Sydney Film Festival: Roller Dreams

Kate Young
13th Jun 2017

Welcome to Venice, California where life’s a beach. In the mid-70s, for many the beach meant two things; it was a place where you could go to be yourself and who ever that person was, was whoever you wanted to be. It was a place for many young African Americans who were seeking refuge from the hardships of inner city Los Angeles life. The ocean became their haven, as an eclectic community would gather to set aside all differences (race, gender, age and orientation) to enjoy the marvel of Roller Disco.

Roller Dreams is the debut of Australian Director Kate Hickey. Obsessed with the film Xanadu while growing up, Hickey set out once she was old enough to visit the birthplace of Roller Disco. What she uncovered was the untold stories of the founding members of the “roller-dance” craze and how these individuals had helped shape the culture.

There’s James Lighting aka MAD who was the godfather of roller dance at Venice Beach, having grown up during the Watts Riots in 1965, witnessing police brutality, as well as coming from a troubled home. He had a very real need to escape, which he found in the art of roller dancing. MAD's smooth style and boom box drew in others like the troubled youths Tyrell Ferguson aka The Kid and James "Jimmy" Rich, the misfit Sara "Sally" Messanger aka Soul Sister, and many more. Together, they created a family.

Through archival videos, photos and interviews with the skaters, we watch as they strut their stuff on the screen. Its mesmerising watching them do what they do so effortlessly and passionately. They were able to bring the moves and styles from the nightclub dance floors, and have more grace on eight wheels then most people do with two feet.

Much of the films drama comes as we see the demise of the OG’s Dreams. America went through many political changes between the 70’s and 90’s, in turn creating havoc in the lives of the skaters. In the 80’s Hollywood wanted to jump on the “Roller Disco” phenomenon, stealing moves for their films and “white washing” the skate culture. In the 90’s the riots surrounding the brutal murder of Rodney King saw a divide between police and the African American community; racial profiling started pin pointing the skaters with the mentality that any large congregation of people (mainly those of colour) meant that they must be up to no good. This line of thinking saw the skate park being bulldozed in order to ensure the crowds (at times 100’s of people) weren’t able to congregate in the area. With the skate park gone, so too was the heart of skating and for members like MAD, it felt like his light was taken away: “When they took the beach away, the dream didn’t fade, it was taken”.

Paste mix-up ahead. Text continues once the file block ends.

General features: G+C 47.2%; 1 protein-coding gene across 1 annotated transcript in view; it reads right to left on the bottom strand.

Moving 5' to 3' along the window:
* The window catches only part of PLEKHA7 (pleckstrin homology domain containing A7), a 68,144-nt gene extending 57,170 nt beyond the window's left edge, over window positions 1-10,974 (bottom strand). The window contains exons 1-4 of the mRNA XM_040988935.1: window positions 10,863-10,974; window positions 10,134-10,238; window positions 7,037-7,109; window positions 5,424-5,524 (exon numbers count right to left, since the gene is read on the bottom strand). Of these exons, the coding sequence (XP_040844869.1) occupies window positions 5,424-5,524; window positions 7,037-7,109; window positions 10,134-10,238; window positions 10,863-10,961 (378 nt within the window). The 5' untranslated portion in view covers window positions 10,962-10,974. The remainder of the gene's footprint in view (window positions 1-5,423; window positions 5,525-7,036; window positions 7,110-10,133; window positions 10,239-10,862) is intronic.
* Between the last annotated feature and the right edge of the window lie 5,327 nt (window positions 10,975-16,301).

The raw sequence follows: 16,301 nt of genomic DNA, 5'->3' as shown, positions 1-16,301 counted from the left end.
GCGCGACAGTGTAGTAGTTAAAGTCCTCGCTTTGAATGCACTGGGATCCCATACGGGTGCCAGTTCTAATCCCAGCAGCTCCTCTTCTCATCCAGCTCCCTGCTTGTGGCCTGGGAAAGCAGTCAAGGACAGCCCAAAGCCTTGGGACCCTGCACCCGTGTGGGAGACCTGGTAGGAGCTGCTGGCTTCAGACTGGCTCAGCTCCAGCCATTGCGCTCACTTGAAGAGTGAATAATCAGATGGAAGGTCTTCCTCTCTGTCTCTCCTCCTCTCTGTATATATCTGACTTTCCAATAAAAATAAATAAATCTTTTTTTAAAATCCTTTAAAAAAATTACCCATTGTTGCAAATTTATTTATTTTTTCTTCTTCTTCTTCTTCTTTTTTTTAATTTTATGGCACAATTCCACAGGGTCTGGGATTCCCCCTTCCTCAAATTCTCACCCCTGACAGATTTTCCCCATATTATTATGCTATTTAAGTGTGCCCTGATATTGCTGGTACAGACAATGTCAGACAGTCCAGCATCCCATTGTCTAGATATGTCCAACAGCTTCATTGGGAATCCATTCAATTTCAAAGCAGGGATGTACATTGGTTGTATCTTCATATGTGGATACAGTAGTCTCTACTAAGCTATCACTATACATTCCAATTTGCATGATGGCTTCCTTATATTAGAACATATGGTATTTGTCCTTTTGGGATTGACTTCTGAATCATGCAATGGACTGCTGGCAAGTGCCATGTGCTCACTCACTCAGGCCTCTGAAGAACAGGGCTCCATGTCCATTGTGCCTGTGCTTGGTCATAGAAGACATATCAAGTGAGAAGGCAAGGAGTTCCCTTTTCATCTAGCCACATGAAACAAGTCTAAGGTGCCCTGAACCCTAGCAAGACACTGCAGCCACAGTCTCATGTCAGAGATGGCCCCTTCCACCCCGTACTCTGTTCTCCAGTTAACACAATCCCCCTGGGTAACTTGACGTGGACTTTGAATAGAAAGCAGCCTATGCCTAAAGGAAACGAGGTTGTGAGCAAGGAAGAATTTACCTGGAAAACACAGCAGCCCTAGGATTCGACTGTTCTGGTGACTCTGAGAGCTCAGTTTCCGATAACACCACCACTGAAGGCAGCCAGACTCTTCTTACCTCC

Another key element to the film is music. Music was an enormous part of the skating movement and how as music changed with the times, the so vibe shifted as well. The music that had them originally dancing in the streets were the sounds of Prince and James Brown, it was music that brought people together and lifted their souls. The struggles of the 90s and the record companies this time trying to cash in, introduced hip hop and rap onto the scene, its underlying anger and violence was true representation of the times. There was no joy to be found just fear.

The highlight of the film is the reunion. To see this band of misfits who found a place to belong come back together to celebrate the love they have for skating is brilliant. From being in prison, through drug addictions, starting families, surviving strokes, being homelessness and even finding success, that bright light at the end of the tunnel is skating.

Roller Dreams is an enlightening journey into the LA culture through the eyes of this extraordinary group of people. They weren’t afraid to dream, they hoped that things were going to get better. Even when things seemed to fall apart, they still managed to rise above , driven by their shared love of skating. There’s no second guessing that Venice Beach would not be what it is today with out the skating culture and their would be no skating culture without these original gangsters who dared to dream.

Roller Dreams screened as part of the 2017 Sydney Film Festival.